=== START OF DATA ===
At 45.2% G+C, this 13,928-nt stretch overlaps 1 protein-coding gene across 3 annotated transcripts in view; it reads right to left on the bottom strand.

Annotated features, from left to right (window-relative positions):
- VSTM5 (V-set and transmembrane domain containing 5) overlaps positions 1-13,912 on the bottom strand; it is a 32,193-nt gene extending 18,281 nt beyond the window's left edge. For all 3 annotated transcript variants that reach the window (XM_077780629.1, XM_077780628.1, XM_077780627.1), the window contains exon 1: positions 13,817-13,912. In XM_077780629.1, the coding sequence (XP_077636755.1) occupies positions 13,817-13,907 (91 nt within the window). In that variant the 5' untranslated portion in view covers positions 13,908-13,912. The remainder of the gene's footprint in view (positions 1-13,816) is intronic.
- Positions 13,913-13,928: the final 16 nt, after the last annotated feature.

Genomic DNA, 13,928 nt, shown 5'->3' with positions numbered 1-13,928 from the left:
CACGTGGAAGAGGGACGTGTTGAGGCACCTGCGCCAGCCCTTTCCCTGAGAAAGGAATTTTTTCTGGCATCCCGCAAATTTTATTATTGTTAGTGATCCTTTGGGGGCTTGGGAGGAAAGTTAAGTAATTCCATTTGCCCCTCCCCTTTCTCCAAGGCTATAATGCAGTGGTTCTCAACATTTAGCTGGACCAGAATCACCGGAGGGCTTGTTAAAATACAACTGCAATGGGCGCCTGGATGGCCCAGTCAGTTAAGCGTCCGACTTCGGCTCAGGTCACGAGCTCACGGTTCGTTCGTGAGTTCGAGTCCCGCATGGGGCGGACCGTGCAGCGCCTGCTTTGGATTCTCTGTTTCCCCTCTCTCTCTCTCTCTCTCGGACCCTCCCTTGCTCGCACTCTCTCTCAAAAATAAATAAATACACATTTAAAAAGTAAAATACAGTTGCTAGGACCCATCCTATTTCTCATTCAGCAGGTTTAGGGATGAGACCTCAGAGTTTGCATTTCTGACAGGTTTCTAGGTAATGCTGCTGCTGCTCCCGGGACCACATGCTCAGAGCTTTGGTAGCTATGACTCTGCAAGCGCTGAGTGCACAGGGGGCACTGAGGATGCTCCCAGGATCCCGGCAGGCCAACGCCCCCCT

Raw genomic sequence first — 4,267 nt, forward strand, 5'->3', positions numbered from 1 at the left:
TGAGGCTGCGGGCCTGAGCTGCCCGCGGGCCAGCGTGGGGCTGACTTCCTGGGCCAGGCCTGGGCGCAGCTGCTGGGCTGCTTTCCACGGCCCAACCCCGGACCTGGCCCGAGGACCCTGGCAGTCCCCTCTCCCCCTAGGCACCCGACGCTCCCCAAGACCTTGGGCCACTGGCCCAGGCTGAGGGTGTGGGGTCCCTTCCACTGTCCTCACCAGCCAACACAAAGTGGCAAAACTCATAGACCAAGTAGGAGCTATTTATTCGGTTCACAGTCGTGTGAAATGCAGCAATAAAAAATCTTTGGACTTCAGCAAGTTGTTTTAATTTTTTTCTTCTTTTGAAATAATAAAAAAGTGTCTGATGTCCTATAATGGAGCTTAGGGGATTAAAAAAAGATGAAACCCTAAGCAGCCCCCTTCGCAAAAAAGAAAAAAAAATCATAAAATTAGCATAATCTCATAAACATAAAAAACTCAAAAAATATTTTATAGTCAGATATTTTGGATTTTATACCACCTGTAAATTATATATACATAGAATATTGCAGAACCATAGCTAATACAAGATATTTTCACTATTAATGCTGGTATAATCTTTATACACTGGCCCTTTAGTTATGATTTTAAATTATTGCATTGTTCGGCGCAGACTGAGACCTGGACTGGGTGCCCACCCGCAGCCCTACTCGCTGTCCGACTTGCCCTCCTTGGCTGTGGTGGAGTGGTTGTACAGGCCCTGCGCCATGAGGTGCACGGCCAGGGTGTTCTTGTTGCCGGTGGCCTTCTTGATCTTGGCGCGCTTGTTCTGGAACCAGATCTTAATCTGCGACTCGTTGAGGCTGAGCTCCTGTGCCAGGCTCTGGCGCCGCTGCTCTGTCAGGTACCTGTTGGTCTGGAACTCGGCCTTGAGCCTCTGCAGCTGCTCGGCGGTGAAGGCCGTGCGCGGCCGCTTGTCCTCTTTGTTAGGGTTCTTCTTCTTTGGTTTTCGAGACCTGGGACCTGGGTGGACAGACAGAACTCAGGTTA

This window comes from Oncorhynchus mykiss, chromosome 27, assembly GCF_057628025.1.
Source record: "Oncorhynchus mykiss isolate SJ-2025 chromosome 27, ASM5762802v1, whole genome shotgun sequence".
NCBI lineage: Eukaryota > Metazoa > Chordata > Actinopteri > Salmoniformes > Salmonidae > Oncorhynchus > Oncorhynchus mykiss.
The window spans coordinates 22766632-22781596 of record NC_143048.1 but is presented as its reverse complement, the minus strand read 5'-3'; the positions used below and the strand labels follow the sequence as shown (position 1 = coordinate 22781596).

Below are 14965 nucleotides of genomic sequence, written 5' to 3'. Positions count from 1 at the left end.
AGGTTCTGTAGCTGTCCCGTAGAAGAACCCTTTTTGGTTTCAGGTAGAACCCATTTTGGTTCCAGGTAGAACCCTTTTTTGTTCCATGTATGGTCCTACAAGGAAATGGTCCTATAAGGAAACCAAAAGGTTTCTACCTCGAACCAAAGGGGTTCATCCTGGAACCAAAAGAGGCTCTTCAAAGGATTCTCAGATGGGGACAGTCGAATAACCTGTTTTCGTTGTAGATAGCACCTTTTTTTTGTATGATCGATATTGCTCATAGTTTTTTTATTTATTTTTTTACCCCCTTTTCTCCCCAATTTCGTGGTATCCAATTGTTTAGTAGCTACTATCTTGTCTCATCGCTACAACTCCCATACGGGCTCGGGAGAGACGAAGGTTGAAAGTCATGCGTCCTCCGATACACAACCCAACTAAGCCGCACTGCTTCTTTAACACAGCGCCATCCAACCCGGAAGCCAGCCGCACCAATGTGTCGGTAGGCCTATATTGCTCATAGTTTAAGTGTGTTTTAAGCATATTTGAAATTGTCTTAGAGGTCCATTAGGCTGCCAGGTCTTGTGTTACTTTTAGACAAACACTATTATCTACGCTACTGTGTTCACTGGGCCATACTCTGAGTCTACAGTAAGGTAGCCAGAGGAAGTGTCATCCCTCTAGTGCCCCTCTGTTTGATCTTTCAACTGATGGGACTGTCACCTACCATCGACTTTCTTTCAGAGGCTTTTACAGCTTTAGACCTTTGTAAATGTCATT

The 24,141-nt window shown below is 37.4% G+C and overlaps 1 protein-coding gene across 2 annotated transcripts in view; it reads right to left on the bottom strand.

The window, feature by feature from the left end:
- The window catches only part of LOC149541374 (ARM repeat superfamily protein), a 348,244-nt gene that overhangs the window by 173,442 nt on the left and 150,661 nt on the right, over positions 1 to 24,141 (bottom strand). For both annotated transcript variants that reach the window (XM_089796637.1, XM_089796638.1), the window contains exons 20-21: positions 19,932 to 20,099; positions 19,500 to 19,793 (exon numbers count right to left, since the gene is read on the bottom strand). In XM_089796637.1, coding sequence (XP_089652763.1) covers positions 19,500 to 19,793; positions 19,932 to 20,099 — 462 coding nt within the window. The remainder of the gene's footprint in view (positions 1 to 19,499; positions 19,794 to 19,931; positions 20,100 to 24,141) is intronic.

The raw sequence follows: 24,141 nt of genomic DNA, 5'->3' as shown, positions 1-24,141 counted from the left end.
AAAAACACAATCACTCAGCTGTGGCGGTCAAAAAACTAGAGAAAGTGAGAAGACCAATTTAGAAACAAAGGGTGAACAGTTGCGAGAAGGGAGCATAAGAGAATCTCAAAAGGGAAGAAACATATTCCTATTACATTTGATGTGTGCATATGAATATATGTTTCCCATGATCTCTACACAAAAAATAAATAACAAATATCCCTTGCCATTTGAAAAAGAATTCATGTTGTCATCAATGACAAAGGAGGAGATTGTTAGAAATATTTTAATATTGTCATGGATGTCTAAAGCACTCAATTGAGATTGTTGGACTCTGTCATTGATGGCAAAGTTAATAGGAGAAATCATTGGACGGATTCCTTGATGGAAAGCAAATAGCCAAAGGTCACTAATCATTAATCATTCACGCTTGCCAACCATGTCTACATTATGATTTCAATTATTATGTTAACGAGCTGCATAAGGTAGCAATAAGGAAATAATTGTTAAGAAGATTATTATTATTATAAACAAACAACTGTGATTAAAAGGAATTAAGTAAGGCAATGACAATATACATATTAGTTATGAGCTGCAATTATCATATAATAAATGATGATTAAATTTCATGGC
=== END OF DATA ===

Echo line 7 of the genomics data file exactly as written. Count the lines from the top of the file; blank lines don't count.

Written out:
Raw genomic sequence first — 4,267 nt, forward strand, 5'->3', positions numbered from 1 at the left: